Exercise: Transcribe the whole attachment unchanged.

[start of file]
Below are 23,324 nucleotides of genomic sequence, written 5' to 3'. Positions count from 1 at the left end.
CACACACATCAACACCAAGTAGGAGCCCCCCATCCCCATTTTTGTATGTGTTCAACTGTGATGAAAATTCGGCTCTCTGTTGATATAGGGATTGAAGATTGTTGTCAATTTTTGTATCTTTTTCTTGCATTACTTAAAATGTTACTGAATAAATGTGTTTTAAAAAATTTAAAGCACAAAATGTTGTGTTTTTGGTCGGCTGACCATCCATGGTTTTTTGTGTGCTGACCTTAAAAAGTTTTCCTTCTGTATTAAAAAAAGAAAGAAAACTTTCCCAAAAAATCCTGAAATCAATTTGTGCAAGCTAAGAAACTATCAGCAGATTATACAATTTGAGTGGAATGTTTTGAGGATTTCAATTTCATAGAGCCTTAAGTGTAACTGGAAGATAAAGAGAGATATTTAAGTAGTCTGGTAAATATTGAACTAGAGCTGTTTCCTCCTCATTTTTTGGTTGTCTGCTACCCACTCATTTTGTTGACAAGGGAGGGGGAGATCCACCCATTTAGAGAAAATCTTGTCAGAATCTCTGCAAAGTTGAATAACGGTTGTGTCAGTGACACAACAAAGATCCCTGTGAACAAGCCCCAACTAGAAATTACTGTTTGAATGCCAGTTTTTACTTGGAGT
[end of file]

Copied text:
Below are 23,324 nucleotides of genomic sequence, written 5' to 3'. Positions count from 1 at the left end.
CACACACATCAACACCAAGTAGGAGCCCCCCATCCCCATTTTTGTATGTGTTCAACTGTGATGAAAATTCGGCTCTCTGTTGATATAGGGATTGAAGATTGTTGTCAATTTTTGTATCTTTTTCTTGCATTACTTAAAATGTTACTGAATAAATGTGTTTTAAAAAATTTAAAGCACAAAATGTTGTGTTTTTGGTCGGCTGACCATCCATGGTTTTTTGTGTGCTGACCTTAAAAAGTTTTCCTTCTGTATTAAAAAAAGAAAGAAAACTTTCCCAAAAAATCCTGAAATCAATTTGTGCAAGCTAAGAAACTATCAGCAGATTATACAATTTGAGTGGAATGTTTTGAGGATTTCAATTTCATAGAGCCTTAAGTGTAACTGGAAGATAAAGAGAGATATTTAAGTAGTCTGGTAAATATTGAACTAGAGCTGTTTCCTCCTCATTTTTTGGTTGTCTGCTACCCACTCATTTTGTTGACAAGGGAGGGGGAGATCCACCCATTTAGAGAAAATCTTGTCAGAATCTCTGCAAAGTTGAATAACGGTTGTGTCAGTGACACAACAAAGATCCCTGTGAACAAGCCCCAACTAGAAATTACTGTTTGAATGCCAGTTTTTACTTGGAGT